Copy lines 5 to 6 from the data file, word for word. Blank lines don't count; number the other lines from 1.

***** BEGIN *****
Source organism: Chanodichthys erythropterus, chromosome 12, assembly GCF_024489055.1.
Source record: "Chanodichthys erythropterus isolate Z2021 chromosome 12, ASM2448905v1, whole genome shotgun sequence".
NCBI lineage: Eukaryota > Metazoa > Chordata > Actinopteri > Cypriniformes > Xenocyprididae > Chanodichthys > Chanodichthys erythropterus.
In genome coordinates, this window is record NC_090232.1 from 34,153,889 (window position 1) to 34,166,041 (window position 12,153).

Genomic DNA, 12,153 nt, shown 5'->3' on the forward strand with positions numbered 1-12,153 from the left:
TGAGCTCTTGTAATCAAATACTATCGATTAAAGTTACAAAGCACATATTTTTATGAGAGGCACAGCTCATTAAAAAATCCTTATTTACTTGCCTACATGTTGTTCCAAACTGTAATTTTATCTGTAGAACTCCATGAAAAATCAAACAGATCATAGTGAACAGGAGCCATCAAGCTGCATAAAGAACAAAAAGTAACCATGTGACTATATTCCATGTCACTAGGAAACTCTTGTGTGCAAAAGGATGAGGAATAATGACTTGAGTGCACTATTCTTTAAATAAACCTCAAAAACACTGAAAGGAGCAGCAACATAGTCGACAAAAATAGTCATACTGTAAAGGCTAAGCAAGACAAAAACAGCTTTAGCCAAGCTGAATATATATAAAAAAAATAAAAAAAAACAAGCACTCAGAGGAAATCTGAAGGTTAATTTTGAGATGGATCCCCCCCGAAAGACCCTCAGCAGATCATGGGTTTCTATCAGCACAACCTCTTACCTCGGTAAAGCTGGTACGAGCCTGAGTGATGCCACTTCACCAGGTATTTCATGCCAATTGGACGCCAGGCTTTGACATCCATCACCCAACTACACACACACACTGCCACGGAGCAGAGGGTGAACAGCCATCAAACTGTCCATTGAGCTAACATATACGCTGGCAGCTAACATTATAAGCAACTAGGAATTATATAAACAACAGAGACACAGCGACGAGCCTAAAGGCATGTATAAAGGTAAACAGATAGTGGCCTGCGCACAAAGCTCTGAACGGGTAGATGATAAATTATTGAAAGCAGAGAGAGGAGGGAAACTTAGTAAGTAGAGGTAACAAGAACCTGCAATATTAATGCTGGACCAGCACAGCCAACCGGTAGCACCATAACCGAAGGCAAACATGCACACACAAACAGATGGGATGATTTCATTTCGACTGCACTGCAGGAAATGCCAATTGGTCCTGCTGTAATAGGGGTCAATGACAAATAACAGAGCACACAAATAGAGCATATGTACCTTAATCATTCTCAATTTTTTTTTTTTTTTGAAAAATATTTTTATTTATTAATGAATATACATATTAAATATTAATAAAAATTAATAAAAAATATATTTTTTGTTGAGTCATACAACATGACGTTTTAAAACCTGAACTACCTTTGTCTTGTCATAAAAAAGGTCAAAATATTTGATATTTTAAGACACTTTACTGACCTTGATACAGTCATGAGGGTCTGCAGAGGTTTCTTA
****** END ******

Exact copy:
Genomic DNA, 12,153 nt, shown 5'->3' on the forward strand with positions numbered 1-12,153 from the left:
TGAGCTCTTGTAATCAAATACTATCGATTAAAGTTACAAAGCACATATTTTTATGAGAGGCACAGCTCATTAAAAAATCCTTATTTACTTGCCTACATGTTGTTCCAAACTGTAATTTTATCTGTAGAACTCCATGAAAAATCAAACAGATCATAGTGAACAGGAGCCATCAAGCTGCATAAAGAACAAAAAGTAACCATGTGACTATATTCCATGTCACTAGGAAACTCTTGTGTGCAAAAGGATGAGGAATAATGACTTGAGTGCACTATTCTTTAAATAAACCTCAAAAACACTGAAAGGAGCAGCAACATAGTCGACAAAAATAGTCATACTGTAAAGGCTAAGCAAGACAAAAACAGCTTTAGCCAAGCTGAATATATATAAAAAAAATAAAAAAAAACAAGCACTCAGAGGAAATCTGAAGGTTAATTTTGAGATGGATCCCCCCCGAAAGACCCTCAGCAGATCATGGGTTTCTATCAGCACAACCTCTTACCTCGGTAAAGCTGGTACGAGCCTGAGTGATGCCACTTCACCAGGTATTTCATGCCAATTGGACGCCAGGCTTTGACATCCATCACCCAACTACACACACACACTGCCACGGAGCAGAGGGTGAACAGCCATCAAACTGTCCATTGAGCTAACATATACGCTGGCAGCTAACATTATAAGCAACTAGGAATTATATAAACAACAGAGACACAGCGACGAGCCTAAAGGCATGTATAAAGGTAAACAGATAGTGGCCTGCGCACAAAGCTCTGAACGGGTAGATGATAAATTATTGAAAGCAGAGAGAGGAGGGAAACTTAGTAAGTAGAGGTAACAAGAACCTGCAATATTAATGCTGGACCAGCACAGCCAACCGGTAGCACCATAACCGAAGGCAAACATGCACACACAAACAGATGGGATGATTTCATTTCGACTGCACTGCAGGAAATGCCAATTGGTCCTGCTGTAATAGGGGTCAATGACAAATAACAGAGCACACAAATAGAGCATATGTACCTTAATCATTCTCAATTTTTTTTTTTTTTTGAAAAATATTTTTATTTATTAATGAATATACATATTAAATATTAATAAAAATTAATAAAAAATATATTTTTTGTTGAGTCATACAACATGACGTTTTAAAACCTGAACTACCTTTGTCTTGTCATAAAAAAGGTCAAAATATTTGATATTTTAAGACACTTTACTGACCTTGATACAGTCATGAGGGTCTGCAGAGGTTTCTTA